And yet… that same God-given intellect has given us the science of quantum physics – the study of matter and energy at their smallest, even subatomic level that began in the early 20th century which has shown that at this smallest scale, objects don’t function according to the same set of rules of classical physics. One of the things that quantum physics pointed to was that, in fact, some completely contradictory things were able to be simultaneously true. Quantum physics suggested that matter could somehow move from point A to point B without ever having moved through the space between them. It also predicted that subatomic particles could actually, literally, be in two places at the same time. Understanding the world through the lens of quantum physics, everything seems less real and solid, and things become a series of probabilities, something that goes against the way we’d always thought reality works. When all this was first proposed back in the early 20th century, the noted physicist Erwin Schrödinger thought at least part of the idea was ridiculous, and he formulated a thought experiment to illustrate his objection. Now bear with me, this is going to get a bit tricky…Take a hypothetical cat and place it in a hypothetical sealed box, he said, along with a vial of poison gas, a Geiger counter, and a single atom of a radioactive material that had a half-life of one hour – in other words, in one hour the subatomic particles of the atom would be expected to decay under the laws of conventional physics. When the atom decayed, the Geiger counter would register it, and it would trigger a hammer mechanism that would break the vial of poison and kill the cat. But according to quantum physics – and I’m skipping over a whole lot of detail here – because it’s impossible to say how the subatomic particle will react – whether it will or will not decay at the one-hour mark. This is what the quantum physicists call subatomic indeterminancy. That would mean that at the one hour point, the atom would have to be said to both have decayed and not decayed. And if you extended that same logic to the larger things, Schrödinger argued, it would be just as logical to say that you couldn’t know if the vial had been broken or not, so it existed in a state of simultaneously being broken and unbroken, and ultimately, that while it was still sealed up in the box, unobserved, the cat was simultaneously dead and alive.

It was a ridiculous idea, to be sure. And yet, since Schrödinger’s day, scientists have proven that at least at the atomic and subatomic levels, matter and energy really do behave that way – things that are opposites actually can be simultaneously true; something can move from point A to point B without actually transporting through the space between; something actually can be in more than one place, I more than one way of existing, at the same time.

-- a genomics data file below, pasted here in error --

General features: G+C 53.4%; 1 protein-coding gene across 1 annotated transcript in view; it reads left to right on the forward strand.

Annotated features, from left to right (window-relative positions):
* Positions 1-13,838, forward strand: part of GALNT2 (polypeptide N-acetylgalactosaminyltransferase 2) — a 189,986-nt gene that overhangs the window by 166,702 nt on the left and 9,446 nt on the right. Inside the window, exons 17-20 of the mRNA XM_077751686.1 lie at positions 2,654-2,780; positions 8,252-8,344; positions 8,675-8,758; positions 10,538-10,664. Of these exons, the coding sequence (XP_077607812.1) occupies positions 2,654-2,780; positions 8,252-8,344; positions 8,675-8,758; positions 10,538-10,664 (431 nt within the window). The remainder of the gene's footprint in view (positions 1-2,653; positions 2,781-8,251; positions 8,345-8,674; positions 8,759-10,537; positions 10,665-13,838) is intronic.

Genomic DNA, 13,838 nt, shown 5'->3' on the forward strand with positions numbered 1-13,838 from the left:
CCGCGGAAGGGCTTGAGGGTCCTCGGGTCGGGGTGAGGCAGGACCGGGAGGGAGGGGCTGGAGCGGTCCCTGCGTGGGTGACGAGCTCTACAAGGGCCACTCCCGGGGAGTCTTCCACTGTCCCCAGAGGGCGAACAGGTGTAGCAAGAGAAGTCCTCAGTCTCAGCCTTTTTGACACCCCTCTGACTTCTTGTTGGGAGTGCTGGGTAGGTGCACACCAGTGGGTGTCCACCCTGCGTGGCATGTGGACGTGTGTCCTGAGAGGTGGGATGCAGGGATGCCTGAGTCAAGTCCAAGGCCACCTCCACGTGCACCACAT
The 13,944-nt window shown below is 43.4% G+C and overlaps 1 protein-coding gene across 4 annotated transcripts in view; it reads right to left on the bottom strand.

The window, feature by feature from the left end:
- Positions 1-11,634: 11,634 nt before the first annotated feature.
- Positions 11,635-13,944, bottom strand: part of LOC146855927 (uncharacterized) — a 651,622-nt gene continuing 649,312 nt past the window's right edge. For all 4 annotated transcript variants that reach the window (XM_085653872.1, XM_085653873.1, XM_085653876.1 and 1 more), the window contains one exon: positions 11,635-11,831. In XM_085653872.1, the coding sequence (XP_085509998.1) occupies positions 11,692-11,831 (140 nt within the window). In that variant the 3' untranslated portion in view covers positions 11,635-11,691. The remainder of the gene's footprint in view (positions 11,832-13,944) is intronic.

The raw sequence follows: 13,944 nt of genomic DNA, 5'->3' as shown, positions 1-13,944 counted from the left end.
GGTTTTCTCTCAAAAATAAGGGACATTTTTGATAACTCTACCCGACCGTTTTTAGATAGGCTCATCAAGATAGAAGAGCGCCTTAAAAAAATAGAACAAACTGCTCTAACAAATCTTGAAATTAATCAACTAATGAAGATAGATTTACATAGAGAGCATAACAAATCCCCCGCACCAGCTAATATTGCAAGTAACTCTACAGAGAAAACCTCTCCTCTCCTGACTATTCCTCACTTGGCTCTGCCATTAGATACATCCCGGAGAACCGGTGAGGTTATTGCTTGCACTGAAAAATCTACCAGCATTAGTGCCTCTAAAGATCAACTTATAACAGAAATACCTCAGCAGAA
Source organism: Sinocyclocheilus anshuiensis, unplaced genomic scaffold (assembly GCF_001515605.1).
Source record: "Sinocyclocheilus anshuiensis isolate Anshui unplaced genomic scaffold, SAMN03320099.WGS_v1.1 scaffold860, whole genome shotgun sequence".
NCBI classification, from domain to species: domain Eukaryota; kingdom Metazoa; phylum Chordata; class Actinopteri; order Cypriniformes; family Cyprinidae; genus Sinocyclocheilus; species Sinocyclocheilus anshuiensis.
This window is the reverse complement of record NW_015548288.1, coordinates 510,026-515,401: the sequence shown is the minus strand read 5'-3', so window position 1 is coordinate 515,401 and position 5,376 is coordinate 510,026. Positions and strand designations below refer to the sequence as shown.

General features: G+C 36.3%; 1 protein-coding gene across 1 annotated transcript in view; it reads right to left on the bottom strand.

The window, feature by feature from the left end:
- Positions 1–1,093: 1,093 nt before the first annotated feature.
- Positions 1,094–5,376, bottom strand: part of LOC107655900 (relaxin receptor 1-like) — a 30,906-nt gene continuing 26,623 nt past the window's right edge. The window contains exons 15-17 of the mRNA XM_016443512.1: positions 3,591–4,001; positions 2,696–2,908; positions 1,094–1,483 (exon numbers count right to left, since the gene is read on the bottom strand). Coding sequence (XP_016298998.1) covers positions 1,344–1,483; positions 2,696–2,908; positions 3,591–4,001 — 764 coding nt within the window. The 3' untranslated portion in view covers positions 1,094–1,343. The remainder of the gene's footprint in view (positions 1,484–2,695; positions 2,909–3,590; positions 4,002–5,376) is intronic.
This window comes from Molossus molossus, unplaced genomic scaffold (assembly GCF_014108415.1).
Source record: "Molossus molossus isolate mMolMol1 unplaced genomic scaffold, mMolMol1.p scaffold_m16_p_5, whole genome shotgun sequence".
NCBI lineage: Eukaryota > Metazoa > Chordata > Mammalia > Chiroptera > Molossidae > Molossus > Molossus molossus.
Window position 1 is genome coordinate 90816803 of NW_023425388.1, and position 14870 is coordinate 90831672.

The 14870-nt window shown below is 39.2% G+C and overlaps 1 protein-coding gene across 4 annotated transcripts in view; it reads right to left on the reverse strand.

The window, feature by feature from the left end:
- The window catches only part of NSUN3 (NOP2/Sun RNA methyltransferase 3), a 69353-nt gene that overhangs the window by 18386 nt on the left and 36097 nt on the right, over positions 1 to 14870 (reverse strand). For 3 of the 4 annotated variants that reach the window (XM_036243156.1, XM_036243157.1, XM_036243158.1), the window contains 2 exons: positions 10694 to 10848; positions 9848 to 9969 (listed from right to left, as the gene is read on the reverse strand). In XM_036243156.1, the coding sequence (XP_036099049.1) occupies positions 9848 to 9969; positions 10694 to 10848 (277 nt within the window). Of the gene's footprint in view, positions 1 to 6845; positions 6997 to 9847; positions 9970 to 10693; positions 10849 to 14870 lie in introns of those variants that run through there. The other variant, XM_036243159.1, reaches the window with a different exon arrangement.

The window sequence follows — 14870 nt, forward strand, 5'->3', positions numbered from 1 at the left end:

And if the laws governing existence at the smallest levels can be different from the way we exist in our visible world, why couldn’t the way God exists violate the laws that apply on our own level? Why couldn’t the God who created a cosmos where quantum physics in in force in the micro level exist under similar parameters in the macro level of divine being? Maybe in the doctrine of the Trinity, the ancient church fathers accidentally got closer to the truth of God’s existence than they could have ever known.

Whatever your own understanding about the Trinity might be, personally, I think it comes down to this: If you can conceive and believe in a God who is the ground and source of all creation, who has acted to be in loving relationship and reconciliation with that creation; and who continues to penetrate into and dwell within, and guide, and inspire, and comfort the beings in that creation; and that this God has eternally, constantly been doing all those things simultaneously; then I think you believe the theological underpinning that the early church was trying to convey in the doctrine of the Trinity.

In the end, that’s the best explanation I can offer. That’s the best I can do. If that isn’t good enough, and I have to resort to distracting you all with pictures of a cat, I guess it will have to be Schrödinger’s – now, all I have to do is figure out whether the darned thing is dead or alive.

Thanks be to God.